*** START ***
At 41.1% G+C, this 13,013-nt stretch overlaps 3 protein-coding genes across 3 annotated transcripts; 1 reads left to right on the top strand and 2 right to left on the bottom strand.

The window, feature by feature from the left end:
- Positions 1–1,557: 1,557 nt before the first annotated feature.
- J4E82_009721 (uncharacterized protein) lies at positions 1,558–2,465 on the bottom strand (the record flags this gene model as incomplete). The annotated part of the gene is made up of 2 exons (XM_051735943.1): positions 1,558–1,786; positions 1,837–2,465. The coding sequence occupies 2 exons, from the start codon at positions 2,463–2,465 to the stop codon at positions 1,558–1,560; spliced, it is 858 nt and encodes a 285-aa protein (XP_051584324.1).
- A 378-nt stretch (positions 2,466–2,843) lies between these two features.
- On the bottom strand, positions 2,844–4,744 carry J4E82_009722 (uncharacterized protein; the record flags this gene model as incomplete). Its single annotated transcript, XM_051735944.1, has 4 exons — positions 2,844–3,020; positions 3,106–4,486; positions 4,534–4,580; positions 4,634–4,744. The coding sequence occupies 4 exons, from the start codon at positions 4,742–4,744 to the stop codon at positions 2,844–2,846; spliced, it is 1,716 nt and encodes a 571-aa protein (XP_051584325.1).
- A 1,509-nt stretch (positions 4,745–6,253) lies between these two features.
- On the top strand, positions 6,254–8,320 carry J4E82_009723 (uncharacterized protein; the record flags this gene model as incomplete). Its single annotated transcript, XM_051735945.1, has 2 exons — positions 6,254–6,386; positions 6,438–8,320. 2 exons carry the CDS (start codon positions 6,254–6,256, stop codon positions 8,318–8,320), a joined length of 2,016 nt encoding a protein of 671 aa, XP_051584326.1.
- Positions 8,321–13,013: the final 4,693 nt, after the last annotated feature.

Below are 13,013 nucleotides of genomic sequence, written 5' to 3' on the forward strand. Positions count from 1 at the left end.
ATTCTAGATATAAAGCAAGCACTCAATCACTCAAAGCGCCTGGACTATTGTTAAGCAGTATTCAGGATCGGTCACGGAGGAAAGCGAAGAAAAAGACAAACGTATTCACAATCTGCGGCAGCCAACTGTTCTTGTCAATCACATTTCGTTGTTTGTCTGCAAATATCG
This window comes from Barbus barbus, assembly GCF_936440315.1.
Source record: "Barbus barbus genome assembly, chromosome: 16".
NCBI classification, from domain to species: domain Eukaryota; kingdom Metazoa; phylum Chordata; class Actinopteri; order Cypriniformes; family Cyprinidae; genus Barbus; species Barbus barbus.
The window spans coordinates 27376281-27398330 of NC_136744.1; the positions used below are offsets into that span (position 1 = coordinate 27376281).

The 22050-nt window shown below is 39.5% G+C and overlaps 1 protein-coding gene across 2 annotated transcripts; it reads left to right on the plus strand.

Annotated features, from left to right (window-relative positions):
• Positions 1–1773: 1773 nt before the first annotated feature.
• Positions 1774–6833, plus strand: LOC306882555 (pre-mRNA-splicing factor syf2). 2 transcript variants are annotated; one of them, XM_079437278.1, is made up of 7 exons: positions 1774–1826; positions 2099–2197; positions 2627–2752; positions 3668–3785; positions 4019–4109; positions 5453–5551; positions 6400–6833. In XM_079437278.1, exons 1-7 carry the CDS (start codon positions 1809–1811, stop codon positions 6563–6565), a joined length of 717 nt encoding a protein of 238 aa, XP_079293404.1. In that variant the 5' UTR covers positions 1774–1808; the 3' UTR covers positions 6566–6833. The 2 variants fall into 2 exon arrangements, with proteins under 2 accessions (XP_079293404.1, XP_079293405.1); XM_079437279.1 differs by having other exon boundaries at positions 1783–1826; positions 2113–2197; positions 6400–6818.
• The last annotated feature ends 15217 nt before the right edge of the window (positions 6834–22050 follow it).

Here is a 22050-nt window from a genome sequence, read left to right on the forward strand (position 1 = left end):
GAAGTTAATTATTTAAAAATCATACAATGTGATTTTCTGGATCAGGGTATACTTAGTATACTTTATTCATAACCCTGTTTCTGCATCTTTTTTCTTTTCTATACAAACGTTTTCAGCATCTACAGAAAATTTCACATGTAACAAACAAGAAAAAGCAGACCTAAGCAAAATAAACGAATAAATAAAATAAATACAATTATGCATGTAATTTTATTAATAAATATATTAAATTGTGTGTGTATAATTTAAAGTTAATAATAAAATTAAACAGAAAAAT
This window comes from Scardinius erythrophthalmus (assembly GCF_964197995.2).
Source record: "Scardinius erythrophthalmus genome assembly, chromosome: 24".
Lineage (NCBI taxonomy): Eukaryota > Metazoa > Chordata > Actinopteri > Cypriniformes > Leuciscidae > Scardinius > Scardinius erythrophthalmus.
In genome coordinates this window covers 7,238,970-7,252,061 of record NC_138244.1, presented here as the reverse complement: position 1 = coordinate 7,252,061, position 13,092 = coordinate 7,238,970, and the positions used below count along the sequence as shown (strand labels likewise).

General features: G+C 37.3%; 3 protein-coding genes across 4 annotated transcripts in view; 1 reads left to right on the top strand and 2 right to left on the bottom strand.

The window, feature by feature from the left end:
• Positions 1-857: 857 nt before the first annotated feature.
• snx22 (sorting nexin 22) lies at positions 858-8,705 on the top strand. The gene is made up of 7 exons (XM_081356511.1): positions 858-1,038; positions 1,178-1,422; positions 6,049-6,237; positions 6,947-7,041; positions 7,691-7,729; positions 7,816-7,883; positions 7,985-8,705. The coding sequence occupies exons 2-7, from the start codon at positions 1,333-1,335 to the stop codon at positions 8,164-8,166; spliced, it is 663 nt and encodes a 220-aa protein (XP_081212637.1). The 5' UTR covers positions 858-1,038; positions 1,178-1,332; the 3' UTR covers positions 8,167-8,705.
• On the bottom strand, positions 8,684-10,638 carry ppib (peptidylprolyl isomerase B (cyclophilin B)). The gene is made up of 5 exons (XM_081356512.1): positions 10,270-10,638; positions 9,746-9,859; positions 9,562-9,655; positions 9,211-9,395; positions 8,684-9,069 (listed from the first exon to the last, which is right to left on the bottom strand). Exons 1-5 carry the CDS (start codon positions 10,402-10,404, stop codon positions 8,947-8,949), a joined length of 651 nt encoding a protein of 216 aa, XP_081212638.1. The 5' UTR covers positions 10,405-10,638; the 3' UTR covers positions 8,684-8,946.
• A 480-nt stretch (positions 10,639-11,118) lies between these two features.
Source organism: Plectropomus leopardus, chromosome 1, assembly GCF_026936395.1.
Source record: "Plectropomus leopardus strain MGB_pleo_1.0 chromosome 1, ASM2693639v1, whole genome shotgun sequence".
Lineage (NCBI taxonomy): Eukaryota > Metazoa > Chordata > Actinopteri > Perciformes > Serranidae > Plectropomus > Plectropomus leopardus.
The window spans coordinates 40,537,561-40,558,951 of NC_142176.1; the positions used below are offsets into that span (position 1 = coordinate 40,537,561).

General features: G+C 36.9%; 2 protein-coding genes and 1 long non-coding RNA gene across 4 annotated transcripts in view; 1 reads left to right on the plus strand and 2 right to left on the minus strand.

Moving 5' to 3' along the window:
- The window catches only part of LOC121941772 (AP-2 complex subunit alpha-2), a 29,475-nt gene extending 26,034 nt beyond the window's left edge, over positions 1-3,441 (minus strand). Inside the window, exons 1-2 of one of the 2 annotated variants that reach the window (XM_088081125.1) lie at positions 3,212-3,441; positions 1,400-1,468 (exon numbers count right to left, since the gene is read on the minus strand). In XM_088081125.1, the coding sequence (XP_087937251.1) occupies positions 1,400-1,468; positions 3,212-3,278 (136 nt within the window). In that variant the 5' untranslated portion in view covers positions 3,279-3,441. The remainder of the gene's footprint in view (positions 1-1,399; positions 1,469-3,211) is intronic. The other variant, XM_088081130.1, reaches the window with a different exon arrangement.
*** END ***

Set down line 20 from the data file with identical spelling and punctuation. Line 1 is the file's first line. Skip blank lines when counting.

• The last annotated feature ends 15217 nt before the right edge of the window (positions 6834–22050 follow it).